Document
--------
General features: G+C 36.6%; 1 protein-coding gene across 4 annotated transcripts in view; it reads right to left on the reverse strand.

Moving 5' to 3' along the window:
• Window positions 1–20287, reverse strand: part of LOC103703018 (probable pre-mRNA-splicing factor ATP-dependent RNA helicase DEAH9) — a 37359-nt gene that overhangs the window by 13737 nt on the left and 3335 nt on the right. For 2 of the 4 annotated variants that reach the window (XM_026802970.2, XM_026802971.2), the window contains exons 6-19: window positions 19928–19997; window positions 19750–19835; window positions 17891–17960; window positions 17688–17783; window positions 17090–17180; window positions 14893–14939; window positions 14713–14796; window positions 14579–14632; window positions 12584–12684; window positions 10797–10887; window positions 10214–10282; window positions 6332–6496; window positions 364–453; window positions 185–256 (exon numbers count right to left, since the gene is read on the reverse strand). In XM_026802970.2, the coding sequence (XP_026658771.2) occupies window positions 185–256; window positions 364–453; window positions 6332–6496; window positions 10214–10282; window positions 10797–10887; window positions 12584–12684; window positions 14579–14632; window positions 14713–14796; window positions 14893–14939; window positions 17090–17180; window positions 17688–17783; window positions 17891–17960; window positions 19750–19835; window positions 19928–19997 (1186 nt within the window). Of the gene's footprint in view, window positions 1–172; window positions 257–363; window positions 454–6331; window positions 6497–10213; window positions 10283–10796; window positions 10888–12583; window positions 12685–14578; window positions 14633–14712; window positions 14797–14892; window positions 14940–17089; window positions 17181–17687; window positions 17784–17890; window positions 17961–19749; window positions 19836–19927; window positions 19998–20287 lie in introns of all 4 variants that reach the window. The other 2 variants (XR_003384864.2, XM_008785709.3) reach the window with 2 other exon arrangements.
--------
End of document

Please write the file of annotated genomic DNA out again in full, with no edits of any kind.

General features: G+C 36.6%; 1 protein-coding gene across 4 annotated transcripts in view; it reads right to left on the reverse strand.

Moving 5' to 3' along the window:
• Window positions 1–20287, reverse strand: part of LOC103703018 (probable pre-mRNA-splicing factor ATP-dependent RNA helicase DEAH9) — a 37359-nt gene that overhangs the window by 13737 nt on the left and 3335 nt on the right. For 2 of the 4 annotated variants that reach the window (XM_026802970.2, XM_026802971.2), the window contains exons 6-19: window positions 19928–19997; window positions 19750–19835; window positions 17891–17960; window positions 17688–17783; window positions 17090–17180; window positions 14893–14939; window positions 14713–14796; window positions 14579–14632; window positions 12584–12684; window positions 10797–10887; window positions 10214–10282; window positions 6332–6496; window positions 364–453; window positions 185–256 (exon numbers count right to left, since the gene is read on the reverse strand). In XM_026802970.2, the coding sequence (XP_026658771.2) occupies window positions 185–256; window positions 364–453; window positions 6332–6496; window positions 10214–10282; window positions 10797–10887; window positions 12584–12684; window positions 14579–14632; window positions 14713–14796; window positions 14893–14939; window positions 17090–17180; window positions 17688–17783; window positions 17891–17960; window positions 19750–19835; window positions 19928–19997 (1186 nt within the window). Of the gene's footprint in view, window positions 1–172; window positions 257–363; window positions 454–6331; window positions 6497–10213; window positions 10283–10796; window positions 10888–12583; window positions 12685–14578; window positions 14633–14712; window positions 14797–14892; window positions 14940–17089; window positions 17181–17687; window positions 17784–17890; window positions 17961–19749; window positions 19836–19927; window positions 19998–20287 lie in introns of all 4 variants that reach the window. The other 2 variants (XR_003384864.2, XM_008785709.3) reach the window with 2 other exon arrangements.